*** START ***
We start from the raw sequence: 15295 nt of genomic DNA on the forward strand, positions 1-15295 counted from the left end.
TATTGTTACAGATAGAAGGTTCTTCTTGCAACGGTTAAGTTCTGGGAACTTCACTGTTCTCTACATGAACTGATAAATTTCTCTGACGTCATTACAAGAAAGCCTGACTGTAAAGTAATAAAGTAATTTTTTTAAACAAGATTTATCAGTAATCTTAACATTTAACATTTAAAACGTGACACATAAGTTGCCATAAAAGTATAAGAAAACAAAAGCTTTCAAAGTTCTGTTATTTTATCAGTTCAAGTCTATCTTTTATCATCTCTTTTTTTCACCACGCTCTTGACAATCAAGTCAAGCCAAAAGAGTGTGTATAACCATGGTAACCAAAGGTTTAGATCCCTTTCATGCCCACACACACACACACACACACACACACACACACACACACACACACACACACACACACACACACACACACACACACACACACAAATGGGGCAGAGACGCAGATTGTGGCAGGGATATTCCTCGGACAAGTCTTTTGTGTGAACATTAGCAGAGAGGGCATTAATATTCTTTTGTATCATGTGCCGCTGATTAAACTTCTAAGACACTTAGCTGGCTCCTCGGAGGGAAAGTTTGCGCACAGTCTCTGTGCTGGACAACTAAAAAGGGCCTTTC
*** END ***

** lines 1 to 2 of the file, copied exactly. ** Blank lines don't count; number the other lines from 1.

We start from the raw sequence: 15295 nt of genomic DNA on the forward strand, positions 1-15295 counted from the left end.
TATTGTTACAGATAGAAGGTTCTTCTTGCAACGGTTAAGTTCTGGGAACTTCACTGTTCTCTACATGAACTGATAAATTTCTCTGACGTCATTACAAGAAAGCCTGACTGTAAAGTAATAAAGTAATTTTTTTAAACAAGATTTATCAGTAATCTTAACATTTAACATTTAAAACGTGACACATAAGTTGCCATAAAAGTATAAGAAAACAAAAGCTTTCAAAGTTCTGTTATTTTATCAGTTCAAGTCTATCTTTTATCATCTCTTTTTTTCACCACGCTCTTGACAATCAAGTCAAGCCAAAAGAGTGTGTATAACCATGGTAACCAAAGGTTTAGATCCCTTTCATGCCCACACACACACACACACACACACACACACACACACACACACACACACACACACACACACACACACACACACACACACACACAAATGGGGCAGAGACGCAGATTGTGGCAGGGATATTCCTCGGACAAGTCTTTTGTGTGAACATTAGCAGAGAGGGCATTAATATTCTTTTGTATCATGTGCCGCTGATTAAACTTCTAAGACACTTAGCTGGCTCCTCGGAGGGAAAGTTTGCGCACAGTCTCTGTGCTGGACAACTAAAAAGGGCCTTTC